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Lecture

ENGB35H3 Lecture Notes - John Locke, These Girls, Bildungsroman


Department
English
Course Code
ENGB35H3
Professor
Pouneh Saeedi

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ENGB35 Little Women 1
18th c, private/domestic sphere (women)
o Not about leaving home, but about staying home
o Or desire to find a home
o Completely different from Crusoe
o When Jo and Meg talk about going on adventures
Dancing and going to tea next door
Rather than finding treasure
Published in 1868, second part published after, and the two were bounded together
Very popular and praised from the get-go
o A straightforward, moral book
o Fictional sermon that will enlighten the little girls that read it
In line with teachings of female domesticity
Never far from the surface of the book
Hitting you in the head with the point
Puritan framework:
o ICR: moral female child
o Much stronger in American culture than European culture
o Book written 150 years after Crusoe was written
o Pilgrim‟s Progress provides moral structure for the book
Adult books, suitable for children
Allegory in which the main character Christian, takes up burden, leaves his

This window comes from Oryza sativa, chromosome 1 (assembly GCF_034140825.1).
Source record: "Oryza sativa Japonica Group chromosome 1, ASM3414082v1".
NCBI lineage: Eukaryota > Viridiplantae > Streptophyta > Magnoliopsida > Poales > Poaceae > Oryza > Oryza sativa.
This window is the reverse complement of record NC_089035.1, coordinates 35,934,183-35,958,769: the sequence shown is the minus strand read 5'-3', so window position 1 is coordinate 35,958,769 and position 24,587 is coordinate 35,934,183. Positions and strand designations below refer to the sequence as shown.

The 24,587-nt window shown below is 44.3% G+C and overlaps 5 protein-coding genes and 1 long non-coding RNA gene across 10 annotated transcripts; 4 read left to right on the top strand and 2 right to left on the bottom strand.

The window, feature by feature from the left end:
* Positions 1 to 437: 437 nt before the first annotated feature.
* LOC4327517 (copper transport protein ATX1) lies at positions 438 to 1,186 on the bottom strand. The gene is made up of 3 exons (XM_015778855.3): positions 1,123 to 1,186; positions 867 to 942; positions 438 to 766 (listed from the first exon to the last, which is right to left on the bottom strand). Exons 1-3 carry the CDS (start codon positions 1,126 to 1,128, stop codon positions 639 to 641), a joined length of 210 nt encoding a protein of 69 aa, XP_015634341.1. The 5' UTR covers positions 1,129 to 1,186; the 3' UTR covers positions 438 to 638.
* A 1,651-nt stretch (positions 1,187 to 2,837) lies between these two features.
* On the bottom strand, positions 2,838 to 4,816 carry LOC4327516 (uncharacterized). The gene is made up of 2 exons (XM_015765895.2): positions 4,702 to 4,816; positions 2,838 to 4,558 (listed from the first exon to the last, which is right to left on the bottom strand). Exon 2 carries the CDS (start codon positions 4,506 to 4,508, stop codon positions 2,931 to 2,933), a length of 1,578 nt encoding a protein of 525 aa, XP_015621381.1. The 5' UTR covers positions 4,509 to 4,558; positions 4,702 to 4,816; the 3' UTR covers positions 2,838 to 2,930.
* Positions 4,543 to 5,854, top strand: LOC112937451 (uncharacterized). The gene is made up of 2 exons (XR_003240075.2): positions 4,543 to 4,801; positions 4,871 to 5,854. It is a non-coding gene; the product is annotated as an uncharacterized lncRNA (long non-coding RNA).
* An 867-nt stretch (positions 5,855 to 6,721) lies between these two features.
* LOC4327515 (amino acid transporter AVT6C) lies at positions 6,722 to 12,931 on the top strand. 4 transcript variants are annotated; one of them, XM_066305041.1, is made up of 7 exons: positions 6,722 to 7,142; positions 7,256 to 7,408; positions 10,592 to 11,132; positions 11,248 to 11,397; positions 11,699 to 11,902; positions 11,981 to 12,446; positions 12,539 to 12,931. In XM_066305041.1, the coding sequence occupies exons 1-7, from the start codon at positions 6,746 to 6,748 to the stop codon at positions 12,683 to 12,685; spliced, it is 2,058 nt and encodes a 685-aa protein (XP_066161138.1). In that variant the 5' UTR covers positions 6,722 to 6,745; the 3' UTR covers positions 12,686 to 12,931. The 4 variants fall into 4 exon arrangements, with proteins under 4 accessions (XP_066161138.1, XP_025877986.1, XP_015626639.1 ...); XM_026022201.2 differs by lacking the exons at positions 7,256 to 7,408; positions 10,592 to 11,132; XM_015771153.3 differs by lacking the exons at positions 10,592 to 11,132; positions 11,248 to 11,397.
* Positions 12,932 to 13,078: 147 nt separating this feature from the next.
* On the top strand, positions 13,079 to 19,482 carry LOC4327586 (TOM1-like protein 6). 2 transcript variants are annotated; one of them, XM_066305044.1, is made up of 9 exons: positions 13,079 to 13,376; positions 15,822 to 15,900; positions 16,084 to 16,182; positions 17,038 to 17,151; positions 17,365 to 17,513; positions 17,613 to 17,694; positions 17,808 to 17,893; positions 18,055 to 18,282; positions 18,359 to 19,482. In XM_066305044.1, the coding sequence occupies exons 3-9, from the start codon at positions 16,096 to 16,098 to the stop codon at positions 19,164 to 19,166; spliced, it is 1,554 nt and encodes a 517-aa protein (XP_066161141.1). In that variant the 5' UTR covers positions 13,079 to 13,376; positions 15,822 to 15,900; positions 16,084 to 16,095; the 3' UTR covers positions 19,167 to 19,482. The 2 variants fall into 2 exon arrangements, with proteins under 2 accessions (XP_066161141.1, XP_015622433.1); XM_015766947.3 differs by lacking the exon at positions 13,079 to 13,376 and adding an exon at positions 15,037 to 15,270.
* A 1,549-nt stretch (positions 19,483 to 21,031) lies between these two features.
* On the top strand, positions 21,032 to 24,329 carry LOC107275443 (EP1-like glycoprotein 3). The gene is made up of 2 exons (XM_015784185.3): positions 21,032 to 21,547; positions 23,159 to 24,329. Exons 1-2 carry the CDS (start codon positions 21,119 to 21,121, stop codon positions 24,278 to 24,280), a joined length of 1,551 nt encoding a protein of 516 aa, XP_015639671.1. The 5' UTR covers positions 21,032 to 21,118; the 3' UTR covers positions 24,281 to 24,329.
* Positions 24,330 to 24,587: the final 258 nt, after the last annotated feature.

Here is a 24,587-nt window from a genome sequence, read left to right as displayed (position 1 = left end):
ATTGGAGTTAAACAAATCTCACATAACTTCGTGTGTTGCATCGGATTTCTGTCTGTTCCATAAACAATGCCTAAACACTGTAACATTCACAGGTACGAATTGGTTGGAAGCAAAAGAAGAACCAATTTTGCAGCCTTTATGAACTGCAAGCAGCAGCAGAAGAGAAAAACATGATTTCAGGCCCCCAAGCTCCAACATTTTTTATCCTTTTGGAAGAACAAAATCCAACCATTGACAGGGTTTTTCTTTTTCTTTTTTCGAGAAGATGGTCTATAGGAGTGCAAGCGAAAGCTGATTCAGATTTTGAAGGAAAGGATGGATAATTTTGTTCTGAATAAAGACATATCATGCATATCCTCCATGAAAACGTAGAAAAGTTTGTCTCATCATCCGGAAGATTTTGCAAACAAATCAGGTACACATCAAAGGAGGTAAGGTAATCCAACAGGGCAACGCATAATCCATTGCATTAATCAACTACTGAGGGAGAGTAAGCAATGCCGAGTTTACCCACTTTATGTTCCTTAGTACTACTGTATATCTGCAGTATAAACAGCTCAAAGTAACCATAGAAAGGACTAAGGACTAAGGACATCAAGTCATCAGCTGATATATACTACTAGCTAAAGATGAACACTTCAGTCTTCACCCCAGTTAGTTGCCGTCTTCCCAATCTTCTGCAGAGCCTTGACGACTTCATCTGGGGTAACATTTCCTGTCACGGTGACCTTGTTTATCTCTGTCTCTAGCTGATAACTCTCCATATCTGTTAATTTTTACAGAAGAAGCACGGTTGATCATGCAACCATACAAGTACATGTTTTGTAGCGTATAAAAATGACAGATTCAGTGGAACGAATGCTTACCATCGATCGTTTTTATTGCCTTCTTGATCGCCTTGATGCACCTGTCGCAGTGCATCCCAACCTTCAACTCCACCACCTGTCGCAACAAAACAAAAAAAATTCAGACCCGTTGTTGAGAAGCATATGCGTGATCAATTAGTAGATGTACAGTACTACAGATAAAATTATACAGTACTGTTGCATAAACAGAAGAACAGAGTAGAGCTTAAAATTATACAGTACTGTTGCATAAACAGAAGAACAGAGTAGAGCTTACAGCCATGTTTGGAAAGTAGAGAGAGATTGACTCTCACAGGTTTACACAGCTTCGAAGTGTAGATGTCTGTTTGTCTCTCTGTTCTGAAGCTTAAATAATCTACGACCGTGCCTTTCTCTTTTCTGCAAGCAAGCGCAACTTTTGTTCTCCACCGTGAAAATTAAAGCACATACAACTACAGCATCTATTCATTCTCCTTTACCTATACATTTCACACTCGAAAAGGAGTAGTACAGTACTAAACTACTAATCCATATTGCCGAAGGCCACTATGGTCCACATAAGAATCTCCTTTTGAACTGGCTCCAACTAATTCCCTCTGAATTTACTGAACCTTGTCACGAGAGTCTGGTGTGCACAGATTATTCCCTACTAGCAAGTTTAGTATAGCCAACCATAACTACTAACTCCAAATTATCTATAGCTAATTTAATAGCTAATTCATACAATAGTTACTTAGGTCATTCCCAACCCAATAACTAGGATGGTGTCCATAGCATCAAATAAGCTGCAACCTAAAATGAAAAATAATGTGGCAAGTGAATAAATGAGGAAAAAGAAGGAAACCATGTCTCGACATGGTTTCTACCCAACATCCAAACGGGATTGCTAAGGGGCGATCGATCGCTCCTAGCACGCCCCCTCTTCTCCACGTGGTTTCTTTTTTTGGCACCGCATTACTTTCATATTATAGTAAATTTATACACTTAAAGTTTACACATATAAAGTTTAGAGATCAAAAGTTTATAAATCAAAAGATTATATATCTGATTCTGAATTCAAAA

family sets off quest for Celestial City (heaven)
Each adventure stands for a religious meaning
The meaning of what happens in the adventures comes from beyond the
text
So allegory for the Christian soul
o Girls in LW supposed to follow and recreate this journey, and get rid of their particular
burdens
o Ch. 4 called “burdens”
o Ch. 7-10 describes how each sister deals with her respective challenge also del
Beth = Little Faithful, finds Palace Beautiful
Jo Meets Apollyon, her anger needs to be controlled
Meg goes to Vanity Fair, Moffat House
Amy‟s Valley of Humiliation
o Not straightforward Puritan lit:
The child hero wants to make his maker as soon as possible, but the sisters are
only playing Pilgrims, turned into a game at the beginning
The burdens that they bear not presented in the narrative that are issues that are
terrible, like sin, or moral corruption
But are real-world issues that they face, largely social issues
Which solicits reader‟s empathy/sympathy even if puritanical model
foreign to most of us
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